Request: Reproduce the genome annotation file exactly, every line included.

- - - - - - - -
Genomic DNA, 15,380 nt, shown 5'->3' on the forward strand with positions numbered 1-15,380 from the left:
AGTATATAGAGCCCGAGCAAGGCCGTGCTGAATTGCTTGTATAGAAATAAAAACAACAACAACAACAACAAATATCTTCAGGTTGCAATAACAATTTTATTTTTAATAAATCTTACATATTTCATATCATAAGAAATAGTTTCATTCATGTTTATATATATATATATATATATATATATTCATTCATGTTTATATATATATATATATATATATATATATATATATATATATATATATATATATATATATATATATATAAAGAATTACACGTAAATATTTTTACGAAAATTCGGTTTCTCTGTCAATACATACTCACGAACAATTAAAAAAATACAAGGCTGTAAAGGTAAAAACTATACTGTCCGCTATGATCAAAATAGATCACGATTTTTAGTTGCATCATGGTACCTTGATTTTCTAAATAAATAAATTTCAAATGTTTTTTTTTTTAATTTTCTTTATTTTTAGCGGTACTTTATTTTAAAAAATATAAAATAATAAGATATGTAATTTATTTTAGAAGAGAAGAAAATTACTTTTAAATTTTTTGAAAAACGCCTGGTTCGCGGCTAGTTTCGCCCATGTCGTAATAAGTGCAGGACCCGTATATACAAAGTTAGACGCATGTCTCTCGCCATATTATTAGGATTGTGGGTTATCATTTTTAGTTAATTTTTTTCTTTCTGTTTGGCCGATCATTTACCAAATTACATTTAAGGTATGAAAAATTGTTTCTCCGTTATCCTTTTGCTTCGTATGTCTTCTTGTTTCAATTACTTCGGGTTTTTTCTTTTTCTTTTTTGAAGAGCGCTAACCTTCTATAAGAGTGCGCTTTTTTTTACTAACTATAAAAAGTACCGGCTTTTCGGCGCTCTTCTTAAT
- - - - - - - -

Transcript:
Genomic DNA, 15,380 nt, shown 5'->3' on the forward strand with positions numbered 1-15,380 from the left:
AGTATATAGAGCCCGAGCAAGGCCGTGCTGAATTGCTTGTATAGAAATAAAAACAACAACAACAACAACAAATATCTTCAGGTTGCAATAACAATTTTATTTTTAATAAATCTTACATATTTCATATCATAAGAAATAGTTTCATTCATGTTTATATATATATATATATATATATATATTCATTCATGTTTATATATATATATATATATATATATATATATATATATATATATATATATATATATATATATATATATAAAGAATTACACGTAAATATTTTTACGAAAATTCGGTTTCTCTGTCAATACATACTCACGAACAATTAAAAAAATACAAGGCTGTAAAGGTAAAAACTATACTGTCCGCTATGATCAAAATAGATCACGATTTTTAGTTGCATCATGGTACCTTGATTTTCTAAATAAATAAATTTCAAATGTTTTTTTTTTTAATTTTCTTTATTTTTAGCGGTACTTTATTTTAAAAAATATAAAATAATAAGATATGTAATTTATTTTAGAAGAGAAGAAAATTACTTTTAAATTTTTTGAAAAACGCCTGGTTCGCGGCTAGTTTCGCCCATGTCGTAATAAGTGCAGGACCCGTATATACAAAGTTAGACGCATGTCTCTCGCCATATTATTAGGATTGTGGGTTATCATTTTTAGTTAATTTTTTTCTTTCTGTTTGGCCGATCATTTACCAAATTACATTTAAGGTATGAAAAATTGTTTCTCCGTTATCCTTTTGCTTCGTATGTCTTCTTGTTTCAATTACTTCGGGTTTTTTCTTTTTCTTTTTTGAAGAGCGCTAACCTTCTATAAGAGTGCGCTTTTTTTTACTAACTATAAAAAGTACCGGCTTTTCGGCGCTCTTCTTAAT